Insomnia: Physiological And Medical
Findings And Implications For
Diagnosis And Care*
George G Burton MD
Medical Director, Sleep Disorders Center
Kettering Health Network, Dayton, Ohio
* With appreciation to M Bonnet and D Arand
Goals Of This Presentation:
• Understand objective diagnostic and
treatment outcome criteria
• Recognize insomnia as a true medical problem
(not secondary)
• Recognize utility of a new diagnostic paradigm
in insomnia care
Definition Of Insomnia – ICSD-2
• Complaint of difficulty initiating sleep,
difficulty maintaining sleep, waking up too
early, or non-restorative sleep
• Occurs despite adequate sleep environment
and opportunity
• Includes reported daytime impairment, such
as fatigue, impaired attention, irritability,
sleepiness, or poor motivation related to the
poor sleep
Classifications Of Insomnia
• Simple: Sleep Initiation or Sleep Maintenance
Objective or Subjective
• Complex: ICD-10 or DSM-V or AASM Nosology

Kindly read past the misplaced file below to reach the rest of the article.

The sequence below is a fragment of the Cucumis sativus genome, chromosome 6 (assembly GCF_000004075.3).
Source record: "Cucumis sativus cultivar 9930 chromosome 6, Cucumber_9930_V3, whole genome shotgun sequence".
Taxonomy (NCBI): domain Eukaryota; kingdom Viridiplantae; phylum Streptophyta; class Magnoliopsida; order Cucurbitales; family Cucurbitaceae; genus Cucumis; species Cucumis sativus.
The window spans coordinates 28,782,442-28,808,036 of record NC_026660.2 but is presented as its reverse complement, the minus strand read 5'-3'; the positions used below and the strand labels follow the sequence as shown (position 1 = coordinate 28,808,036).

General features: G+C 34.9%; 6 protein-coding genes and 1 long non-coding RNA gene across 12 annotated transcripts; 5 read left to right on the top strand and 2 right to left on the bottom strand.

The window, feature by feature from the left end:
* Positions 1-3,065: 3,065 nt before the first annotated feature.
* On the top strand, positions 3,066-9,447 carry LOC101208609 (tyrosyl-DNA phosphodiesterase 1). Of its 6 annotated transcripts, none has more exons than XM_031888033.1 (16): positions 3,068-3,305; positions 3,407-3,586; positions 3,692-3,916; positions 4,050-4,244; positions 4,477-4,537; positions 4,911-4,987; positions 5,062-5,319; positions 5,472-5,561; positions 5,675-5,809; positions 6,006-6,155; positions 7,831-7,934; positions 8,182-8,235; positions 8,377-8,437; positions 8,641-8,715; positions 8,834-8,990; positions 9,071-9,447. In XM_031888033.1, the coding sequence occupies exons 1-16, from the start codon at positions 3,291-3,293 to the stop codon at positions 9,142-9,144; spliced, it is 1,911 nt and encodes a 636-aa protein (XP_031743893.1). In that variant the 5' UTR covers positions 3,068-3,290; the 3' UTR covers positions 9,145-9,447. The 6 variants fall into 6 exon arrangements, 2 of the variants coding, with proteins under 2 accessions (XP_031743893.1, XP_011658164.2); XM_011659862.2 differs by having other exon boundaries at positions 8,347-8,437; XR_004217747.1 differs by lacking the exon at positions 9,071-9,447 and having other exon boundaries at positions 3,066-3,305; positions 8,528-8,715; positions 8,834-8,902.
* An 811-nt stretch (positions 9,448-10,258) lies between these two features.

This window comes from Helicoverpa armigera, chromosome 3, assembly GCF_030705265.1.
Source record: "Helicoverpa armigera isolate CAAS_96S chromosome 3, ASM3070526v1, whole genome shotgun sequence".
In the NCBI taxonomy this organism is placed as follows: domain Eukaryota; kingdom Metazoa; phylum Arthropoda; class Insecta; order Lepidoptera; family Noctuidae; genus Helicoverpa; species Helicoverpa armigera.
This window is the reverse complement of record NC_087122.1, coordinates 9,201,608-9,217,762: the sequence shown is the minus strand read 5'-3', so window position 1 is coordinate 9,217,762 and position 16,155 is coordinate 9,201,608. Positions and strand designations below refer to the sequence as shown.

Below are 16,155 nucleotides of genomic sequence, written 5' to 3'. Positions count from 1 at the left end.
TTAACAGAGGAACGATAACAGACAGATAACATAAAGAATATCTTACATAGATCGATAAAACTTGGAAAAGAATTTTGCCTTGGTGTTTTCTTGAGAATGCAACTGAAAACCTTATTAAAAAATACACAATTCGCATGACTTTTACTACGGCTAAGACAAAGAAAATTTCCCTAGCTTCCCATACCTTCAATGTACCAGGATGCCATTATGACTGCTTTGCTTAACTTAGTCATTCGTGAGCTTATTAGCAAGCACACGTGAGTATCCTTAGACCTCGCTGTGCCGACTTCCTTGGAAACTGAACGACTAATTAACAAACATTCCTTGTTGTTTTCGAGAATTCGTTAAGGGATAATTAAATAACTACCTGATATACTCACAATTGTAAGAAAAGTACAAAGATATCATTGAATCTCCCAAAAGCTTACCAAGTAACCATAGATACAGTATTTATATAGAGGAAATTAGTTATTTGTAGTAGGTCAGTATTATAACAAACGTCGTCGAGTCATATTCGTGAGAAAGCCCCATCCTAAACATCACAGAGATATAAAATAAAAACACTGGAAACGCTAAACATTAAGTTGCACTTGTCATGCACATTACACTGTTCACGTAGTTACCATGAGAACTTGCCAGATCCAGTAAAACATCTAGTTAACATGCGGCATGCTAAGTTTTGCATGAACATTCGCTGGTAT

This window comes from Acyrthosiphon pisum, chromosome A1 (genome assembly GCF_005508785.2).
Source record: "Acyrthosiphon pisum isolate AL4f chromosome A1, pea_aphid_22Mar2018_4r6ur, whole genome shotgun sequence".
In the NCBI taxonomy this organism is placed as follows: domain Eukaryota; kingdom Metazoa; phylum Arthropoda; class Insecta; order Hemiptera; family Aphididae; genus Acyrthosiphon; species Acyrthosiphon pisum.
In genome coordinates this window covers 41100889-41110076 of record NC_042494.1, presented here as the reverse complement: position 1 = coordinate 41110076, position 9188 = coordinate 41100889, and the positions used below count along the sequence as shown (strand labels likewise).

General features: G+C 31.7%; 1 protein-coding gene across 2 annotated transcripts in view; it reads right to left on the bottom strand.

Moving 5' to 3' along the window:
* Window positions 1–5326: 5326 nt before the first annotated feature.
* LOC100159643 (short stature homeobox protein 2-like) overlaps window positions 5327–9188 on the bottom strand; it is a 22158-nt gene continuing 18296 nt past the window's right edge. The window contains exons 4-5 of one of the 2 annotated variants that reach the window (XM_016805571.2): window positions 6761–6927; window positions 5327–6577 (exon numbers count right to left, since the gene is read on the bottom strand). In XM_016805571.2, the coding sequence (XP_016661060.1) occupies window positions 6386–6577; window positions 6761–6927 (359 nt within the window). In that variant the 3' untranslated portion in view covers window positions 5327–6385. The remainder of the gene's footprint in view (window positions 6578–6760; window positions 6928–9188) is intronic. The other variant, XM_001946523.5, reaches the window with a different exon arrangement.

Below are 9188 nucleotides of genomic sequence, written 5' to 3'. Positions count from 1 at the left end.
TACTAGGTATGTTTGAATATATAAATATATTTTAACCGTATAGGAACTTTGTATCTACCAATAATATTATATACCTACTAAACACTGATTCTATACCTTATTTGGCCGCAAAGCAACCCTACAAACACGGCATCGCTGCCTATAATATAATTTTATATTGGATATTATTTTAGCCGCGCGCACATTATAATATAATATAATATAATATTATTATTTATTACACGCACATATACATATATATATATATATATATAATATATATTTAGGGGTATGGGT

Unfortunately complexity clouds our understanding
but is a necessary evil
Insomnia A Symptom AND A Diagnosis
Leads to professional skepticism and hostility
Frustrates research enthusiasm and financing
Encourages therapeutic nihilism
NOT: Insufficient sleep syndrome
AASM Insomnia Nosology ICSD-2
(Associates Subjective Complaint With
Possible Contributing Disorder)
Adjustment Insomnia
Psychophysiological Insomnia
Paradoxical Insomnia
Idiopathic Insomnia
Insomnia Due To Mental Disorder
Inadequate Sleep Hygiene
Behavioral Insomnia Of Childhood
AASM Insomnia Nosology ICSD-2
(Associates Subjective Complaint With
Possible Contributing Disorder)
8. Insomnia Due To A Drug Or Substance
9. Insomnia Due To Medical Condition
10. Insomnia – Unspecified (non-organic)
11. Insomnia – Unspecified (organic)
Prevalence Of Insomnia
• Lifetime prevalence 4-24%. Most common sleep
disorder. Incidence varies with patient age and
• Women have a lifetime risk 1.5 - 2.5 times men.
• Additional factors:
Employment Status
Rotating Shifts
• Chronic prevalence (2-3 months is 6-10%)
• Subtypes of prevalence vary widely
Consequences of Insomnia: Cost
Home and Public Accidents
$3.7 Billion
Work-Related Accidents
$10.3 Billion
Motor Vehicle Accidents
$29.2 Billion
Work Place Productivity Loss
$150.0 Billion
Consequences Of Insomnia: Quality Of
• Medical Outcomes Study Short Form (SF-36)
- Insomnia patients have significant decreases
on all dimensions
- Level of decrease is comparable to patients with
depression or congestive heart failure
• Poor sleepers have fewer promotions and
increased health care needs
• Recent data found increased risk for all cause